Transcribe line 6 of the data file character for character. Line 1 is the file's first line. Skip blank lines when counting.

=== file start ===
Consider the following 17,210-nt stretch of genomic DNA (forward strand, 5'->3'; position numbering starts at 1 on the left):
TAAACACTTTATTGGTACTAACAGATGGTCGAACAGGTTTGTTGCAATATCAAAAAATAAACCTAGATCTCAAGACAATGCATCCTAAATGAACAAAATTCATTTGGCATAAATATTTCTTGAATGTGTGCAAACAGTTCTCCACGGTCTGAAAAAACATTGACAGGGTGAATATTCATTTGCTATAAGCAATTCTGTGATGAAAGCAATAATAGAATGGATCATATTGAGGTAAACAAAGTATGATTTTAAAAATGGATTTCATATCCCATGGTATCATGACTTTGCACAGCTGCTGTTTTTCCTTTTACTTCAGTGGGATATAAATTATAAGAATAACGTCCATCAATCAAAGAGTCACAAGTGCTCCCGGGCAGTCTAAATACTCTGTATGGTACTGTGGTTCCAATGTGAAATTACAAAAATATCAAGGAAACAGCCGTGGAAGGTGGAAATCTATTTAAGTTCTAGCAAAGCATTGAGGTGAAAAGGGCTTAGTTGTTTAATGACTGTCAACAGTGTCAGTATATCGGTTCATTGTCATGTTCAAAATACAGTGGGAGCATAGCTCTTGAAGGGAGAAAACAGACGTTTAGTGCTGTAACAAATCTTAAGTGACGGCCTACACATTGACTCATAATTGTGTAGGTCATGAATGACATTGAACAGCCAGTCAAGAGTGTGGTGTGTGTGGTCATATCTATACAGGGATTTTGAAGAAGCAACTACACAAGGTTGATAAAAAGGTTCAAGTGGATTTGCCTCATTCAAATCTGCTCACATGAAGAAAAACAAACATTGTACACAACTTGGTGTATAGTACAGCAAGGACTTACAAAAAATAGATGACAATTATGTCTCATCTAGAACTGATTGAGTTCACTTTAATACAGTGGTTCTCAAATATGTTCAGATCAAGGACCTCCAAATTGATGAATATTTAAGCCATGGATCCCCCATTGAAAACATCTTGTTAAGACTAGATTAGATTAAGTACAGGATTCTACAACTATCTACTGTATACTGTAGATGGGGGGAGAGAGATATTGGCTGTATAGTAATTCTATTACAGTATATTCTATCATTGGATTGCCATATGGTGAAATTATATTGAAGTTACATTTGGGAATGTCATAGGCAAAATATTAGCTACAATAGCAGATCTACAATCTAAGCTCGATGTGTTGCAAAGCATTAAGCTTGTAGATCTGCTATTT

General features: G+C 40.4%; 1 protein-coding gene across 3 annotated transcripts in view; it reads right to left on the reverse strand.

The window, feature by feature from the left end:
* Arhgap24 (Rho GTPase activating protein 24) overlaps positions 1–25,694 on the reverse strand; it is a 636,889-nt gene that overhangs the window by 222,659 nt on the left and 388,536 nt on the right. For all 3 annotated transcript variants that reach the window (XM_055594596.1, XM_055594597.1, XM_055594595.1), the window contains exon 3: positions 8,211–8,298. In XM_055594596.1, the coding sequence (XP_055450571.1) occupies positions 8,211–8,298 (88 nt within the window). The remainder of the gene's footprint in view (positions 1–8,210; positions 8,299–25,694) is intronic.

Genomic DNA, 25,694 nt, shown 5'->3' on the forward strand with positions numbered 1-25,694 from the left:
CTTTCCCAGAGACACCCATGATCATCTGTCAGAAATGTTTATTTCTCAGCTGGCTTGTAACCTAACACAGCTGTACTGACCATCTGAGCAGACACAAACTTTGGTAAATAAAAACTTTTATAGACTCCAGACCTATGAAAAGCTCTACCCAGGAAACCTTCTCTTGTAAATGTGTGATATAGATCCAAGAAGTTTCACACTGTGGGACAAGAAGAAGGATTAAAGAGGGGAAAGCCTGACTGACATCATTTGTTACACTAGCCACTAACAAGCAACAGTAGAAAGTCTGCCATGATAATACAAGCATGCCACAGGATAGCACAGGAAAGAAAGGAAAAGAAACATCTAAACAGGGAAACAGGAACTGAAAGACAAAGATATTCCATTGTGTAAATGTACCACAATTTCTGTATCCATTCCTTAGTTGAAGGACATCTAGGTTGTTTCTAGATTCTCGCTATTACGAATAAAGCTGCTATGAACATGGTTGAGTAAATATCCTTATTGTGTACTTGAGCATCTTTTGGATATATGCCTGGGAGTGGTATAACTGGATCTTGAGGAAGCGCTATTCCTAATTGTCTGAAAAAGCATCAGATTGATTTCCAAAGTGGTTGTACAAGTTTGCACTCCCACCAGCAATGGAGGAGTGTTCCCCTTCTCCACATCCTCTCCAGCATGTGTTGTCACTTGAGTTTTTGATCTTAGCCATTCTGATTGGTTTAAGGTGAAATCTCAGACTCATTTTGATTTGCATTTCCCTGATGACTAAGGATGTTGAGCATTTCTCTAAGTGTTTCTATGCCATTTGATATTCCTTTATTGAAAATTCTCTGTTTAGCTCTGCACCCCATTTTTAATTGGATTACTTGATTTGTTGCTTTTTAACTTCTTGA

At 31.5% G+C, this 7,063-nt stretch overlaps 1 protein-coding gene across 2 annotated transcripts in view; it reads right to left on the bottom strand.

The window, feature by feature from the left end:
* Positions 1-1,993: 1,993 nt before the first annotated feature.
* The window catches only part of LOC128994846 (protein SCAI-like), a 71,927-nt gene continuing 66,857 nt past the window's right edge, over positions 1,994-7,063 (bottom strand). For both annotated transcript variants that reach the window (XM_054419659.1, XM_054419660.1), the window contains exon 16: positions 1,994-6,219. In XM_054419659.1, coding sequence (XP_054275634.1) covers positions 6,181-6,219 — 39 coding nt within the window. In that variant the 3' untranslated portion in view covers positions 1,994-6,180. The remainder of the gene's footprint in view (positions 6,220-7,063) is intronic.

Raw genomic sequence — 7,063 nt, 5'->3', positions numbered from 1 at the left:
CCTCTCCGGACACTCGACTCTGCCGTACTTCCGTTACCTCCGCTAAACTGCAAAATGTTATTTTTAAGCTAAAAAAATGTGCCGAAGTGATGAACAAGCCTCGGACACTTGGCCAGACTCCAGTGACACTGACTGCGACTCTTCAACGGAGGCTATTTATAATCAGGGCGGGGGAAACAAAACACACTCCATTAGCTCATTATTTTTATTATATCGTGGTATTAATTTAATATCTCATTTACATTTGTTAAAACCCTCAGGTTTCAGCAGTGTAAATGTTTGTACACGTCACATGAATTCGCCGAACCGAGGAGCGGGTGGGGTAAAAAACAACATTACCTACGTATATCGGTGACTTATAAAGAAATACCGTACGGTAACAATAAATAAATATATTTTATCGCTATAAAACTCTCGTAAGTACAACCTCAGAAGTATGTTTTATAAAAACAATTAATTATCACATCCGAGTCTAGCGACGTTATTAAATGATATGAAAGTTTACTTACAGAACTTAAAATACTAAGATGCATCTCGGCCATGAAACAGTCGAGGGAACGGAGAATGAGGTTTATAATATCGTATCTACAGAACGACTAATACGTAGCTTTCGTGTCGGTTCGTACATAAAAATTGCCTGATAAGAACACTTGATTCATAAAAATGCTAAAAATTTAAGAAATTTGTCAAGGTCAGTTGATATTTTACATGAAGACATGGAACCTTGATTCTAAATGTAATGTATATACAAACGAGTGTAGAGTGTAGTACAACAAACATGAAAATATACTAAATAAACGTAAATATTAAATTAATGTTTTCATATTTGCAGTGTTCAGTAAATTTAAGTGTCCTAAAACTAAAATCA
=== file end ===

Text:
Genomic DNA, 25,694 nt, shown 5'->3' on the forward strand with positions numbered 1-25,694 from the left: